In the days following a report that United States (US) President Donald Trump disparaged immigration from “s***hole countries” in an Oval Office meeting with lawmakers, the White House settled on a bizarre response.
Publicly, they denied that Trump ever said “s***hole countries.”
And then privately, they explained those hard-to-believe denials by claiming he said “s***house countries” instead.
I wonder why Trump’s aides denied the president’s statement since I feel the wisest thing for them to do to was to admit he mouthed those words since they will lead to debate, honest debate on why some countries qualify to be called ‘shithole countries.’
For the black world who feels insulted by Trump’s comment, isn’t this the right time to honestly debate the accusation.
We all know the cruel truth about Africa being the most insulted continent and rightly so since all the misery and suffering has largely to do with bad leadership.
This has even compelled some people, including many Africans themselves, to think the unthinkable: Africa should probably be recolonized to end its misery.
This proponents of recolonisation have argued that let Europeans, our former colonial masters, come back and rule us again and end all these civil wars and corruption, revive the economy, maintain law and order, and develop Africa.
Note that the call for recolonisation have also been made by sensible Africans, some of them educated in European universities, all of whom cannot be easily dismissed as educated fools, brainwashed and whitewashed by their former colonial masters.
Let’s face the cruel truth; theirs is a desperate plea for help, shared by their brethren across the continent, to save Africa before it descends into the abyss.
Protests by Africans have tacitly been expressed by immigrants who get on rickety boats to go up north where things are good here on earth.
Instead of condemning those who die on sea, let us examine what they are running away from.
Note that it is not only ordinary Africans who crave to go up north since even educated Africans choose to remain abroad when they finish their studies instead of coming back home to Africa.
In short, the West deserves credit for rescuing most of Africa’s gifted writers, artists and intellectuals from the despair, devastation and abuse that was previously their lot in Africa.
We would not have a Nobel Laureate in Wole Soyinka today if he had been allowed to be broken by military goons.
Chinua Achebe would have died earlier in record time if he had remained in Nigeria instead of going to the United States of America the latter which gave him access to medical and material resources.
Trump is being used by good spiritual forces that want Africa and Haiti to debate their predicament for a second liberation.
I say this knowing that since independence in the sixties, Africa has performed badly in most areas largely because of bad leadership and bad policies.
Yet, an entire generation later, they have little to show for all those years they have ruled themselves. No one expects a country to develop in 30 or 40 years.
Again no one expects it to do nothing either. There is no excuse for the kind of economic retardation that has taken place in most countries across Africa since independence.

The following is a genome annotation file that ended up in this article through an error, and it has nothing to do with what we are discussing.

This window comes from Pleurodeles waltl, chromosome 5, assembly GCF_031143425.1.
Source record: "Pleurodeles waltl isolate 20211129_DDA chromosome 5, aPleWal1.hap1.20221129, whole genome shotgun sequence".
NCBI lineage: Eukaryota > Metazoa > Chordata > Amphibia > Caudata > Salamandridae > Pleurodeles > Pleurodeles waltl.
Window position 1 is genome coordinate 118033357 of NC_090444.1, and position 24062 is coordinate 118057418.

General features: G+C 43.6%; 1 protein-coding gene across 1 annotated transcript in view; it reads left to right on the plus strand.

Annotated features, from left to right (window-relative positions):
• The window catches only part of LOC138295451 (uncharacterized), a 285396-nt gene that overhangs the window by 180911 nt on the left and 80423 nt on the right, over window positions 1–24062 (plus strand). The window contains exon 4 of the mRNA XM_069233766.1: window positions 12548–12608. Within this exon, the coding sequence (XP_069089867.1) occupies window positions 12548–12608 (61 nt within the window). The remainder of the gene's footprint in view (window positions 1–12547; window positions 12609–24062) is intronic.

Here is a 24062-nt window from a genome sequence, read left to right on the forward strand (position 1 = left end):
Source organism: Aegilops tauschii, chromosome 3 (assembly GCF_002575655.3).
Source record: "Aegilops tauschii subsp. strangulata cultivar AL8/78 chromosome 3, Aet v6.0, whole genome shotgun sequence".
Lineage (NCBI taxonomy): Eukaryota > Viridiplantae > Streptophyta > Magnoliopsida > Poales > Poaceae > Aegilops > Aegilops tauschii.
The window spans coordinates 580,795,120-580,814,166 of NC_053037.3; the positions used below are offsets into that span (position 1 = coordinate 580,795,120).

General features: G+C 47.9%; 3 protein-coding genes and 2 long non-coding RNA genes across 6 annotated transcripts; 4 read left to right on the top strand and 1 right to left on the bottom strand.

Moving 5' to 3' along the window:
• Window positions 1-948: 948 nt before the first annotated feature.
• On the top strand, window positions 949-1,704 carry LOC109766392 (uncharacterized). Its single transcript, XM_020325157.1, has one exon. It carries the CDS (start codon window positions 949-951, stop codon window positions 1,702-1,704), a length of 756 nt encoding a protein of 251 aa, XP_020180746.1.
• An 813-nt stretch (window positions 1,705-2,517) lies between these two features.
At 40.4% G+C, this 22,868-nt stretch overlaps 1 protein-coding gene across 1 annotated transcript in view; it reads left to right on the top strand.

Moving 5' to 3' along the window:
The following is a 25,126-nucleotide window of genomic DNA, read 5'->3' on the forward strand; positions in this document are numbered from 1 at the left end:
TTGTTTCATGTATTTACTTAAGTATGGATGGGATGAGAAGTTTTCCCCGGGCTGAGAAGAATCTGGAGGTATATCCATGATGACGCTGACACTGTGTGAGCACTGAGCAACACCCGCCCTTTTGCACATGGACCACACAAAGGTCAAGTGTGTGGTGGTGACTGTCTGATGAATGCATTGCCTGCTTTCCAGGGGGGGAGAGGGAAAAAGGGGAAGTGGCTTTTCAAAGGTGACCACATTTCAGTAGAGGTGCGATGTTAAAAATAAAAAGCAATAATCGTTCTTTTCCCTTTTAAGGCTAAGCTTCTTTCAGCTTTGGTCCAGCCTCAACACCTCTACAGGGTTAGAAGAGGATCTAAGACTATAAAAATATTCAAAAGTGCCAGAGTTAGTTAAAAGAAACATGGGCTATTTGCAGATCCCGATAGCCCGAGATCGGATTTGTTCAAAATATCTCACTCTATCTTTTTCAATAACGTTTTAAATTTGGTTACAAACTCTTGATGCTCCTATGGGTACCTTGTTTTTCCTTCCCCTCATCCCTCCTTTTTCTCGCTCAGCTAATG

Let’s face it; something is wrong, terribly wrong.
But unlike in the past when it was fashionable for many Africans to blame colonialism and imperialism for almost all the problems our countries faced after we won independence, an increasing number of them today, especially those of the younger generation, insist on accountability within Africa.
To these millions, independence has remained an abstract ideal without any concrete benefits in their lives, as they remain trapped in poverty and continue to be ravaged by disease, while billions of dollars in foreign aid, and taxes paid by the toiling masses, are being stolen and squandered by unscrupulous politicians and bureaucrats, together with their cronies and mistresses.
Many older people also remember that during colonial rule, in spite of its curtailed freedom, they were allowed a degree of freedom they don’t enjoy today in most countries even in this era of democratisation that was introduced across Africa in the early nineties following the collapse of communism and the end of the Cold War.
So as a disappointed African I feel Trump’s statement is a wakeup call for analytical debate on why we are in all this shit (pardon my uncouth language).
I will never join my colleagues who are incensed by Trump’s timely and honest description of my continent.
I say this knowing that across Africa there has been a diplomatic fury over Trump’s statement. Botswana’s government called Trump’s comment “reprehensible and racist” and said the US ambassador had been summoned to clarify whether the nation was regarded as a “shithole” country after years of cordial relations. Uganda’s state minister for international relations, Henry Okello Oryem, called the remarks “unfortunate and regrettable”.
The African Union said it was alarmed by Trump’s language. “Given the historical reality of how many Africans arrived in the United States as slaves, this statement flies in the face of all accepted behaviour and practice,” its spokeswoman Ebba Kalondo told Associated Press.
Jessie Duarte, the deputy secretary general of South Africa’s ruling ANC, said: “Ours is not a s***hole country; neither is Haiti or any other country in distress. It’s not as if the United States doesn’t have problems. There is unemployment in the US, there are people who don’t have healthcare services.”
The leader of South Africa’s main opposition party, Mmusi Maimane, described the comments as “abhorrent”.
Whatever critics of Trump’s statement say, I feel the accusation has a lot of truth in it.